The Arkansas Democrat-Gazette editorial page last Saturday lamented the low turnout in school board elections.
Only 1,500 voters in the Little Rock and North Little Rock districts turned out with three contested seats.
The editorial added support to the campaign by Gary Newton to move school elections to a regular election day. Newton is employed by at least two Walton-fortune-financed groups, the pro-charter school Arkansas Learns and Arkansans for Education Reform. His work, coincidentally, earned Newton a High Profile feature in the Sunday Democrat-Gazette. Publisher Walter Hussman is a supporter — financially and otherwise — of the charter school movement. He sold his former Arkansas Gazette building to eStem Charter School and a son-in-law is employed in the legal battle to create more charter schools in Arkansas.
The argument about moving school elections is an old one. Advocates think bigger turnouts would beat more school tax increases and give special interest money a lot more clout in school board races.
But my issue isn't election timing. It's hypocrisy. Wrote the Democrat-Gazette editorialist:
"Most school boards in the state — and those who manipulate them — prefer having their elections when most of the rest of us aren't paying attention. That way, they don't have to deal with an overly enthusiastic public messing around with delicate matters like voting and the like. That should be left to a select few, i.e., themselves. Can't have the public being overly involved in the public's business. That would come dangerously close to democracy."
This from the same newspaper and same lobby groups that are trying to establish dozens of charter schools — each an independent school district operated with public money. The Billionaire Boys Club (Waltons, Stephenses, Hussman, Murphy scions) particularly thirsts to get these quasi-private schools established in Pulaski County, the better to cripple the Little Rock School District and its teachers union. Charter schools have NO elected school boards and receive precious little outside oversight except periodic reviews by the state Board of Education (its power recently diminished by the legislature at the behest of Walton lobbyists). They are often operated by profit-making private corporations, whose corporate workings are shielded from public inspection. Many only grudgingly comply with the open records law that applies to them. They operate more like private schools than public schools. Their founders call the shots. Or the control comes from private management corporations — their internal workings removed from public inspection entirely. Newton, for example, is promoting the hiring of a private Texas charter school operator to run the white-flight middle school he's trying to get approved in upscale West Little Rock. The D-G and Gary Newton would be more credible when they invoke the "public's business" and "democracy" if they also believed in a democratic process for charter school governance. They don't.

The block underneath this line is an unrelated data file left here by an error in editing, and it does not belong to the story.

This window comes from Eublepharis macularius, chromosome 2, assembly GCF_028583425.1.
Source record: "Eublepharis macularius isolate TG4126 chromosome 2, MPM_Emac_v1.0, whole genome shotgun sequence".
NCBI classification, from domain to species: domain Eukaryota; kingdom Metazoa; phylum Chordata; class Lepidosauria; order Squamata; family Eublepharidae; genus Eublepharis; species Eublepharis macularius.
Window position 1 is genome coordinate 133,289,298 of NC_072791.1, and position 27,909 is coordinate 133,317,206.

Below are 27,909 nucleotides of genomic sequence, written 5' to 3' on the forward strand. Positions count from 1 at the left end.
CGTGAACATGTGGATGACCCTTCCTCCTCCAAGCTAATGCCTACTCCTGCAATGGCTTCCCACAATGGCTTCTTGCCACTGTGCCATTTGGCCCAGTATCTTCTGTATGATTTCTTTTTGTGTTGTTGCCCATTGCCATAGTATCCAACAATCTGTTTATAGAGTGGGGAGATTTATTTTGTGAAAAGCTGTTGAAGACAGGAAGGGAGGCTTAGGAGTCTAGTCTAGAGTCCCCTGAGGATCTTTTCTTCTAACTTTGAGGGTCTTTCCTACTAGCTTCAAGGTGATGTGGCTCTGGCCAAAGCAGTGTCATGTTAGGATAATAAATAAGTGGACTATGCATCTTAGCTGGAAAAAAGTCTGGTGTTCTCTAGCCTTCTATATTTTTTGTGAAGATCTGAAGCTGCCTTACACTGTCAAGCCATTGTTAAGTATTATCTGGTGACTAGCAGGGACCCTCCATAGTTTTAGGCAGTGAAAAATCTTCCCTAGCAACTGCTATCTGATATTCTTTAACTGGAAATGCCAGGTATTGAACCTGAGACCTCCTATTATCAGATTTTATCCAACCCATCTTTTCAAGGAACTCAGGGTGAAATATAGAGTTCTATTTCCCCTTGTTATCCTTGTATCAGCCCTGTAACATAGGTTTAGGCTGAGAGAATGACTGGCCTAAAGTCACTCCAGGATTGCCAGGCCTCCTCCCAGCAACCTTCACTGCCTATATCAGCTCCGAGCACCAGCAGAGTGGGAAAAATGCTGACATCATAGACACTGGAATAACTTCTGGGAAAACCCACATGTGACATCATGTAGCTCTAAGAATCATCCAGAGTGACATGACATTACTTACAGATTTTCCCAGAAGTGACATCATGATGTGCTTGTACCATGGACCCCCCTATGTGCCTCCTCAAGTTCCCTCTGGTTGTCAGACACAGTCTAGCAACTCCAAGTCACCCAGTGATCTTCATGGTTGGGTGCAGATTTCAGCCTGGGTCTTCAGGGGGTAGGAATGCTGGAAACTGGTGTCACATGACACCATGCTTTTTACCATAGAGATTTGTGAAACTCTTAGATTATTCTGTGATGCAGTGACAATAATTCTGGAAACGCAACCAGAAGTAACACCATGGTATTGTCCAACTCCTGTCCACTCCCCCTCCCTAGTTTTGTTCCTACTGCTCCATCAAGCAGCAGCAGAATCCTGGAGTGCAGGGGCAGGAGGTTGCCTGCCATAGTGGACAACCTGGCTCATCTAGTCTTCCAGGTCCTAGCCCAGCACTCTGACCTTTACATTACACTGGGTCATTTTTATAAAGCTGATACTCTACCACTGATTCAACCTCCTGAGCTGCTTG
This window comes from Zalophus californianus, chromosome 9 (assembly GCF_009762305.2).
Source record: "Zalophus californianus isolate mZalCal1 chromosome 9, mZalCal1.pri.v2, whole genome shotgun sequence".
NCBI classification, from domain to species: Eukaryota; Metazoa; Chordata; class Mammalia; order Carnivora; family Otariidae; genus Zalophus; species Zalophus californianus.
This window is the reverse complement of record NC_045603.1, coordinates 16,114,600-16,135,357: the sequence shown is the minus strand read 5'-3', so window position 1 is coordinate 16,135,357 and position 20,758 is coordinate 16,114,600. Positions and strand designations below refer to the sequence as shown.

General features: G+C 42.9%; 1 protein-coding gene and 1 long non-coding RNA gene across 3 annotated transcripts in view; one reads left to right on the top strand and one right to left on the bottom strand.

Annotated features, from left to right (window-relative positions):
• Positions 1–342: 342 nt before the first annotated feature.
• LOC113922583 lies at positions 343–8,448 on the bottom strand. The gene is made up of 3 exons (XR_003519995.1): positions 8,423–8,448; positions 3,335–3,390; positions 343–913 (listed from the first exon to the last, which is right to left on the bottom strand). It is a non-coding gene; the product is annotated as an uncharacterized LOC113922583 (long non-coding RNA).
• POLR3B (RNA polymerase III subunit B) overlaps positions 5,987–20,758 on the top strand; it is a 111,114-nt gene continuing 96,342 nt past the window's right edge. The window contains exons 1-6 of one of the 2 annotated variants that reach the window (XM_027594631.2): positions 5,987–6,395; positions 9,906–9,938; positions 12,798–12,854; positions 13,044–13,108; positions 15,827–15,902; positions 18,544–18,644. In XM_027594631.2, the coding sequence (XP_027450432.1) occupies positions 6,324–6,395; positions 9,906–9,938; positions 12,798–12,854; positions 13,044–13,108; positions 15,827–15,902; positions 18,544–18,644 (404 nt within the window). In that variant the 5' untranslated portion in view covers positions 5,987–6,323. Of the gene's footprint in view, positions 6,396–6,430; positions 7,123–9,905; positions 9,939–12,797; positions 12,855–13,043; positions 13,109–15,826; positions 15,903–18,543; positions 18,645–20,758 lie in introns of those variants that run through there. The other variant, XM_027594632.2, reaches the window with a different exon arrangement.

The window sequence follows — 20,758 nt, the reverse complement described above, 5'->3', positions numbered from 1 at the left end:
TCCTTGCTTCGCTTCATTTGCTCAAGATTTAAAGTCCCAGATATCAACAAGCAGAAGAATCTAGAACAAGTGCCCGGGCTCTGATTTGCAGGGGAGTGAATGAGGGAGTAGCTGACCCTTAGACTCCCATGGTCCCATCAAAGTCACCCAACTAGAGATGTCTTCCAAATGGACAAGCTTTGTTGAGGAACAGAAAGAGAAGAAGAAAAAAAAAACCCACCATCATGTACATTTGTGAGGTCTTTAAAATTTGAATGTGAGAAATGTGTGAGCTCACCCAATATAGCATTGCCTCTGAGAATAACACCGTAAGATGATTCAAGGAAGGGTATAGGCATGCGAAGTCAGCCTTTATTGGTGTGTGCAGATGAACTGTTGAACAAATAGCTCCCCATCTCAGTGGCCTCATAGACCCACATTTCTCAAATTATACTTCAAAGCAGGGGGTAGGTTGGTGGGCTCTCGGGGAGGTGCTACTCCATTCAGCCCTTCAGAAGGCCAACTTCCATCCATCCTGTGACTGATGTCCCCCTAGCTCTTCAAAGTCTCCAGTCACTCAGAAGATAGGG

Don't be confused if a charter school defender tries to alibi that charter schools don't have local property taxes and thus should somehow be exempt from public accountability. Property ownership isn't required to vote in the U.S. Not yet, anyway. Also, the state school finance system favors charters in this respect. Every regular public school district is required to help meet the state school foundation minimum, now about $6,300 per child, with a contribution of at least 25 mills of local property tax. The state pays the rest. Charter schools get the full $6,300 reimbursement with no property tax contribution.
Given that total subsidy, maybe the entire state should vote on school boards for charter schools. They're paying for them. Doesn't that make them the public's business? And wouldn't that be democratic?